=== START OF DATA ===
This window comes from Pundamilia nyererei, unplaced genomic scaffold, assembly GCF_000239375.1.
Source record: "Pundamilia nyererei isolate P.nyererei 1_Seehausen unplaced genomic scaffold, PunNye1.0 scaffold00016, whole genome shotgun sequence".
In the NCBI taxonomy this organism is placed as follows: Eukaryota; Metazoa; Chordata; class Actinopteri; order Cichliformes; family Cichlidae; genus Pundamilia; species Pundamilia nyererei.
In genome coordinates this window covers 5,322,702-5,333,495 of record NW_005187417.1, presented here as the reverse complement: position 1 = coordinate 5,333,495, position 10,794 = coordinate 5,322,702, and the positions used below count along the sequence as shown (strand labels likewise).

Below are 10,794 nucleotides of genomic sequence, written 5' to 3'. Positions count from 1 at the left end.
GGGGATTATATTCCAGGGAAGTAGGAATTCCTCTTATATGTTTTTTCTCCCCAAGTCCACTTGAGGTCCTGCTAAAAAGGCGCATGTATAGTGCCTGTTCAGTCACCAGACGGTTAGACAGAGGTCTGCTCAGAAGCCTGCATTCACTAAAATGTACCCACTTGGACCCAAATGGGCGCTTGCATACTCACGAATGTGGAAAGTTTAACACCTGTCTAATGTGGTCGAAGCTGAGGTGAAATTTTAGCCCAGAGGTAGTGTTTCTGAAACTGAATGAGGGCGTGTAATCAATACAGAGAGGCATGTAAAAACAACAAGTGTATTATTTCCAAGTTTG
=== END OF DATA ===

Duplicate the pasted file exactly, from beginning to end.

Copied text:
This window comes from Pundamilia nyererei, unplaced genomic scaffold, assembly GCF_000239375.1.
Source record: "Pundamilia nyererei isolate P.nyererei 1_Seehausen unplaced genomic scaffold, PunNye1.0 scaffold00016, whole genome shotgun sequence".
In the NCBI taxonomy this organism is placed as follows: Eukaryota; Metazoa; Chordata; class Actinopteri; order Cichliformes; family Cichlidae; genus Pundamilia; species Pundamilia nyererei.
In genome coordinates this window covers 5,322,702-5,333,495 of record NW_005187417.1, presented here as the reverse complement: position 1 = coordinate 5,333,495, position 10,794 = coordinate 5,322,702, and the positions used below count along the sequence as shown (strand labels likewise).

Below are 10,794 nucleotides of genomic sequence, written 5' to 3'. Positions count from 1 at the left end.
GGGGATTATATTCCAGGGAAGTAGGAATTCCTCTTATATGTTTTTTCTCCCCAAGTCCACTTGAGGTCCTGCTAAAAAGGCGCATGTATAGTGCCTGTTCAGTCACCAGACGGTTAGACAGAGGTCTGCTCAGAAGCCTGCATTCACTAAAATGTACCCACTTGGACCCAAATGGGCGCTTGCATACTCACGAATGTGGAAAGTTTAACACCTGTCTAATGTGGTCGAAGCTGAGGTGAAATTTTAGCCCAGAGGTAGTGTTTCTGAAACTGAATGAGGGCGTGTAATCAATACAGAGAGGCATGTAAAAACAACAAGTGTATTATTTCCAAGTTTG